THE SHAKESPEARE IDENTITY PROBLEM

CHAPTER 3: SIGNATURES (Part 2)


Here are some variants for secretary hand letter h

h

and letter k below

k

letter e below

e

small letter s below

s

letter p below

p

and letter r below

r

You can see these are more individualized letters, less easy to flow from one to another than in the 'Italian hand' which, during Elizabethan times, gradually came to replace the 'secretary hand' even among the more general public.

Now we have to attempt to correlate Shakespeare's signature shown in Part 1 above with these letters to determine how well he wrote. We'll refer to the example letters in each case counting from the left.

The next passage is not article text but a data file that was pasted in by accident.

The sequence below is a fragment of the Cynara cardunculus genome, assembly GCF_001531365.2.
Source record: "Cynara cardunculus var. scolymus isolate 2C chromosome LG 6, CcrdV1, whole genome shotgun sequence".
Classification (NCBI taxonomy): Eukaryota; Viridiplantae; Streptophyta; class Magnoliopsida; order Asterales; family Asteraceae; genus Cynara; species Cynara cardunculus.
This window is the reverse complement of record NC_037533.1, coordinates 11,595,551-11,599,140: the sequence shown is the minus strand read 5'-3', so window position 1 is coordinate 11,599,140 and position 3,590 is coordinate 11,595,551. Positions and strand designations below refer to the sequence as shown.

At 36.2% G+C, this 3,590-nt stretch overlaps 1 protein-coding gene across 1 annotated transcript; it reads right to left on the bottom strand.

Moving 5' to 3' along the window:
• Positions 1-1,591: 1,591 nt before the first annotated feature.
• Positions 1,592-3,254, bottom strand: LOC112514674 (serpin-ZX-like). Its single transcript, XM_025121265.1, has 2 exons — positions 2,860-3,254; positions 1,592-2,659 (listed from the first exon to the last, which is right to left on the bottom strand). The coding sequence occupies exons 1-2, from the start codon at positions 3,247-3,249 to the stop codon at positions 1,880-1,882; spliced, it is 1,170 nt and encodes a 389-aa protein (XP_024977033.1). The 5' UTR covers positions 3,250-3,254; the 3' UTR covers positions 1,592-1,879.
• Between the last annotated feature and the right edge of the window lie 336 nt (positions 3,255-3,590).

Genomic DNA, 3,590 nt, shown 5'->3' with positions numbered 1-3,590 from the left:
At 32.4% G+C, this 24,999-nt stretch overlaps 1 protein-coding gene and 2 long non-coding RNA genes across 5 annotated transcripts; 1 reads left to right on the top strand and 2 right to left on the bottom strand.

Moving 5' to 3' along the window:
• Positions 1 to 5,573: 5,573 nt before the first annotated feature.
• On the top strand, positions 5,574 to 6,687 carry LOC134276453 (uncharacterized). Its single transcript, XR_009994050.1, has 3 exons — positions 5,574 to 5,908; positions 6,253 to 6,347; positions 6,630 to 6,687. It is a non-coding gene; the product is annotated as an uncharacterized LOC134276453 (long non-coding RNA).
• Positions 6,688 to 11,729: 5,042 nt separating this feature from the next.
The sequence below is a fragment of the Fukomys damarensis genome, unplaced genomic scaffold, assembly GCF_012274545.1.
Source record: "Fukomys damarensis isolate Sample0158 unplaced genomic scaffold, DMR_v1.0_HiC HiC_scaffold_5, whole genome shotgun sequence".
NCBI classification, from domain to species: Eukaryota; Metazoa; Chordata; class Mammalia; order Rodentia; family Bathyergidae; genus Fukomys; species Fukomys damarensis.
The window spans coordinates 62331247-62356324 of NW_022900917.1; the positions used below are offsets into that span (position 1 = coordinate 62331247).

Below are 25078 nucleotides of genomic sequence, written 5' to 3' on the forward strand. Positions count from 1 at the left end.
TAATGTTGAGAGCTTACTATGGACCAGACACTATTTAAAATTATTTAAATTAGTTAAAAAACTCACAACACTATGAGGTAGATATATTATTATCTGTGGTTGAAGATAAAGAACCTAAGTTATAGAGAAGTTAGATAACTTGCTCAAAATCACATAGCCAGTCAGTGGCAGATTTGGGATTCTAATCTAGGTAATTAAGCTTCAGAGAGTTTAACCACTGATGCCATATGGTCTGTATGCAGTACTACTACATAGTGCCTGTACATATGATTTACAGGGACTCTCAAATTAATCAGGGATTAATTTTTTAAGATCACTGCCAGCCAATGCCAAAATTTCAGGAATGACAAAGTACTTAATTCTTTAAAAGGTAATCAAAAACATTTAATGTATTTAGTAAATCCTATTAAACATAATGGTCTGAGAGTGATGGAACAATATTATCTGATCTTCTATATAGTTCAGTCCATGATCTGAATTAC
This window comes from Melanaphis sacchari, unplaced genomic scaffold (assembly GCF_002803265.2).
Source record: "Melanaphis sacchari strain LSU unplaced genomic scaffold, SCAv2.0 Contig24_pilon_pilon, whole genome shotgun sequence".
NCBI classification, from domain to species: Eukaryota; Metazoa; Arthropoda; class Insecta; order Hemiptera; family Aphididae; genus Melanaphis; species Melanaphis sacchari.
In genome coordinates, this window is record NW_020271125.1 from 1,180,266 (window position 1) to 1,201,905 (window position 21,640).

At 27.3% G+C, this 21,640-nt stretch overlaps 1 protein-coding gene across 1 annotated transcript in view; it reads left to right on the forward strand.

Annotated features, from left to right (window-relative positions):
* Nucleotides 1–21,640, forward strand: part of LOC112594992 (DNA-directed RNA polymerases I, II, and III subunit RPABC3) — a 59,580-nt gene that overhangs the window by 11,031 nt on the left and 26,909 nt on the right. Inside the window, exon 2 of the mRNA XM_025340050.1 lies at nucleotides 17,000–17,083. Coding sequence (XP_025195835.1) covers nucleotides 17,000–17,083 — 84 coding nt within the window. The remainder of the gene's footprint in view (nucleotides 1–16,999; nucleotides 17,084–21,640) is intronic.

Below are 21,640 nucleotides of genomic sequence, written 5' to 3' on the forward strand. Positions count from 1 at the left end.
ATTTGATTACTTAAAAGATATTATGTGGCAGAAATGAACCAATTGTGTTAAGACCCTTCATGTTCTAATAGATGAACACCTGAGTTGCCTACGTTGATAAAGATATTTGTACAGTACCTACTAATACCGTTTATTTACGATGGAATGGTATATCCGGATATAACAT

The 'h' is the 5th type

The 'a' is the 5th or 6th type, but closed instead of open

The 'k' is probably the 4th type, which involves more pen strokes, and which appears to have suffered an ink blot.

That's all we have, the rest is a flourish. So the name is apparently actually written as 'Willi Shak'.

 


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